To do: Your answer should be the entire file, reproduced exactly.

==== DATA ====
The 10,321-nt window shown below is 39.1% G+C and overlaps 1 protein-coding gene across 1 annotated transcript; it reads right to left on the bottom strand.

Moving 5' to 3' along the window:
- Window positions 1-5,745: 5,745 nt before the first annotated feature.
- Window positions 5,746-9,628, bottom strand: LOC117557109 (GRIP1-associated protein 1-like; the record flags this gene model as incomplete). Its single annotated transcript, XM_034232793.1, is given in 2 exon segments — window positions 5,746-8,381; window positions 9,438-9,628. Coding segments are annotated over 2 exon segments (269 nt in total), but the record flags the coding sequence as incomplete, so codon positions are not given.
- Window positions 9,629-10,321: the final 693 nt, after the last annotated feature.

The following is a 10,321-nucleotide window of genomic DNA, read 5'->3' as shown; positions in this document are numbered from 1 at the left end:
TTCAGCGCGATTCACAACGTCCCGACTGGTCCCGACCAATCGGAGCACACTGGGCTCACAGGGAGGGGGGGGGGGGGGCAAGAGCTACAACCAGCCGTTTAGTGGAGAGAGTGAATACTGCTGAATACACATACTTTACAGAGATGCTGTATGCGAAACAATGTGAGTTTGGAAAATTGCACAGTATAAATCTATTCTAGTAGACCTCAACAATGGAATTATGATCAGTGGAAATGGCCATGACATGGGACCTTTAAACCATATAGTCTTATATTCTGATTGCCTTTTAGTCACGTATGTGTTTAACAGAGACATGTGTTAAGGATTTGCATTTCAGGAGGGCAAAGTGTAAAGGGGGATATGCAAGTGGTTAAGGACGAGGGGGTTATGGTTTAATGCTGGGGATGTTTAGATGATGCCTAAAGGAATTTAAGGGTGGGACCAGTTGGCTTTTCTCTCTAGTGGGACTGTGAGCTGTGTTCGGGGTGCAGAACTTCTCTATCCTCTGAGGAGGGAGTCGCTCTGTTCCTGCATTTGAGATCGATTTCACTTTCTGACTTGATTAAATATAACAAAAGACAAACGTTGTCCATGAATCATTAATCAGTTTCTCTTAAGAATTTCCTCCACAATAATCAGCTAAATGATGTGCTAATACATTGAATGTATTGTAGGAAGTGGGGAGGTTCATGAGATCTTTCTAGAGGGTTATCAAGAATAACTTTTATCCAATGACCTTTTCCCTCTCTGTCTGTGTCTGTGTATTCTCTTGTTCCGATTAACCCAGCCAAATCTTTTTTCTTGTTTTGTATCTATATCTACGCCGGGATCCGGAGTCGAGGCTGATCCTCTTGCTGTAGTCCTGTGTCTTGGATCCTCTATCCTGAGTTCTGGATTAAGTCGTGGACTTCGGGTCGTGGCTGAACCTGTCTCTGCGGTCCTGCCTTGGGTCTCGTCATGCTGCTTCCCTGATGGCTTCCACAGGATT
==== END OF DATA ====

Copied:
The 10,321-nt window shown below is 39.1% G+C and overlaps 1 protein-coding gene across 1 annotated transcript; it reads right to left on the bottom strand.

Moving 5' to 3' along the window:
- Window positions 1-5,745: 5,745 nt before the first annotated feature.
- Window positions 5,746-9,628, bottom strand: LOC117557109 (GRIP1-associated protein 1-like; the record flags this gene model as incomplete). Its single annotated transcript, XM_034232793.1, is given in 2 exon segments — window positions 5,746-8,381; window positions 9,438-9,628. Coding segments are annotated over 2 exon segments (269 nt in total), but the record flags the coding sequence as incomplete, so codon positions are not given.
- Window positions 9,629-10,321: the final 693 nt, after the last annotated feature.

The following is a 10,321-nucleotide window of genomic DNA, read 5'->3' as shown; positions in this document are numbered from 1 at the left end:
TTCAGCGCGATTCACAACGTCCCGACTGGTCCCGACCAATCGGAGCACACTGGGCTCACAGGGAGGGGGGGGGGGGGGCAAGAGCTACAACCAGCCGTTTAGTGGAGAGAGTGAATACTGCTGAATACACATACTTTACAGAGATGCTGTATGCGAAACAATGTGAGTTTGGAAAATTGCACAGTATAAATCTATTCTAGTAGACCTCAACAATGGAATTATGATCAGTGGAAATGGCCATGACATGGGACCTTTAAACCATATAGTCTTATATTCTGATTGCCTTTTAGTCACGTATGTGTTTAACAGAGACATGTGTTAAGGATTTGCATTTCAGGAGGGCAAAGTGTAAAGGGGGATATGCAAGTGGTTAAGGACGAGGGGGTTATGGTTTAATGCTGGGGATGTTTAGATGATGCCTAAAGGAATTTAAGGGTGGGACCAGTTGGCTTTTCTCTCTAGTGGGACTGTGAGCTGTGTTCGGGGTGCAGAACTTCTCTATCCTCTGAGGAGGGAGTCGCTCTGTTCCTGCATTTGAGATCGATTTCACTTTCTGACTTGATTAAATATAACAAAAGACAAACGTTGTCCATGAATCATTAATCAGTTTCTCTTAAGAATTTCCTCCACAATAATCAGCTAAATGATGTGCTAATACATTGAATGTATTGTAGGAAGTGGGGAGGTTCATGAGATCTTTCTAGAGGGTTATCAAGAATAACTTTTATCCAATGACCTTTTCCCTCTCTGTCTGTGTCTGTGTATTCTCTTGTTCCGATTAACCCAGCCAAATCTTTTTTCTTGTTTTGTATCTATATCTACGCCGGGATCCGGAGTCGAGGCTGATCCTCTTGCTGTAGTCCTGTGTCTTGGATCCTCTATCCTGAGTTCTGGATTAAGTCGTGGACTTCGGGTCGTGGCTGAACCTGTCTCTGCGGTCCTGCCTTGGGTCTCGTCATGCTGCTTCCCTGATGGCTTCCACAGGATT